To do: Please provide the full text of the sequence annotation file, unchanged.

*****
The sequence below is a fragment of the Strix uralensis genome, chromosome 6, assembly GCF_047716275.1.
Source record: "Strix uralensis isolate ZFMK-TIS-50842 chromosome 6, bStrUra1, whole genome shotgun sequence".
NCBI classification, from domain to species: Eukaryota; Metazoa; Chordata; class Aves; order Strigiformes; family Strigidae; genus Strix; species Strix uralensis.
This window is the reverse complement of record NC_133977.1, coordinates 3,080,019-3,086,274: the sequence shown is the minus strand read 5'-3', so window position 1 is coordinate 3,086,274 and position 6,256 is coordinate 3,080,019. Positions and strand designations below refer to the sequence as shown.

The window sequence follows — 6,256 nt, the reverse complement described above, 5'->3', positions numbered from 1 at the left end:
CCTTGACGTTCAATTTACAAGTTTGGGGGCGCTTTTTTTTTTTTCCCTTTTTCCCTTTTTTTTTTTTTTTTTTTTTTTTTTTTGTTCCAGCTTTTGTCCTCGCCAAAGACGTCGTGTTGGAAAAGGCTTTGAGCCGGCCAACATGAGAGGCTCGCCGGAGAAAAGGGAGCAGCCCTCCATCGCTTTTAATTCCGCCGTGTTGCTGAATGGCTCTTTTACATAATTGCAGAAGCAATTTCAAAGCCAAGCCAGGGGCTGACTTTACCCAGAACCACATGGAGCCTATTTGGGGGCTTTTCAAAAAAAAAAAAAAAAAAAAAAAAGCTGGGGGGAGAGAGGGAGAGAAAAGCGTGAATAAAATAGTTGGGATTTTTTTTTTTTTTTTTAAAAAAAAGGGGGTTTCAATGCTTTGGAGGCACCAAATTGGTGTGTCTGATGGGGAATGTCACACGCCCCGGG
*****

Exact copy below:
The sequence below is a fragment of the Strix uralensis genome, chromosome 6, assembly GCF_047716275.1.
Source record: "Strix uralensis isolate ZFMK-TIS-50842 chromosome 6, bStrUra1, whole genome shotgun sequence".
NCBI classification, from domain to species: Eukaryota; Metazoa; Chordata; class Aves; order Strigiformes; family Strigidae; genus Strix; species Strix uralensis.
This window is the reverse complement of record NC_133977.1, coordinates 3,080,019-3,086,274: the sequence shown is the minus strand read 5'-3', so window position 1 is coordinate 3,086,274 and position 6,256 is coordinate 3,080,019. Positions and strand designations below refer to the sequence as shown.

The window sequence follows — 6,256 nt, the reverse complement described above, 5'->3', positions numbered from 1 at the left end:
CCTTGACGTTCAATTTACAAGTTTGGGGGCGCTTTTTTTTTTTTCCCTTTTTCCCTTTTTTTTTTTTTTTTTTTTTTTTTTTTGTTCCAGCTTTTGTCCTCGCCAAAGACGTCGTGTTGGAAAAGGCTTTGAGCCGGCCAACATGAGAGGCTCGCCGGAGAAAAGGGAGCAGCCCTCCATCGCTTTTAATTCCGCCGTGTTGCTGAATGGCTCTTTTACATAATTGCAGAAGCAATTTCAAAGCCAAGCCAGGGGCTGACTTTACCCAGAACCACATGGAGCCTATTTGGGGGCTTTTCAAAAAAAAAAAAAAAAAAAAAAAAGCTGGGGGGAGAGAGGGAGAGAAAAGCGTGAATAAAATAGTTGGGATTTTTTTTTTTTTTTTTAAAAAAAAGGGGGTTTCAATGCTTTGGAGGCACCAAATTGGTGTGTCTGATGGGGAATGTCACACGCCCCGGG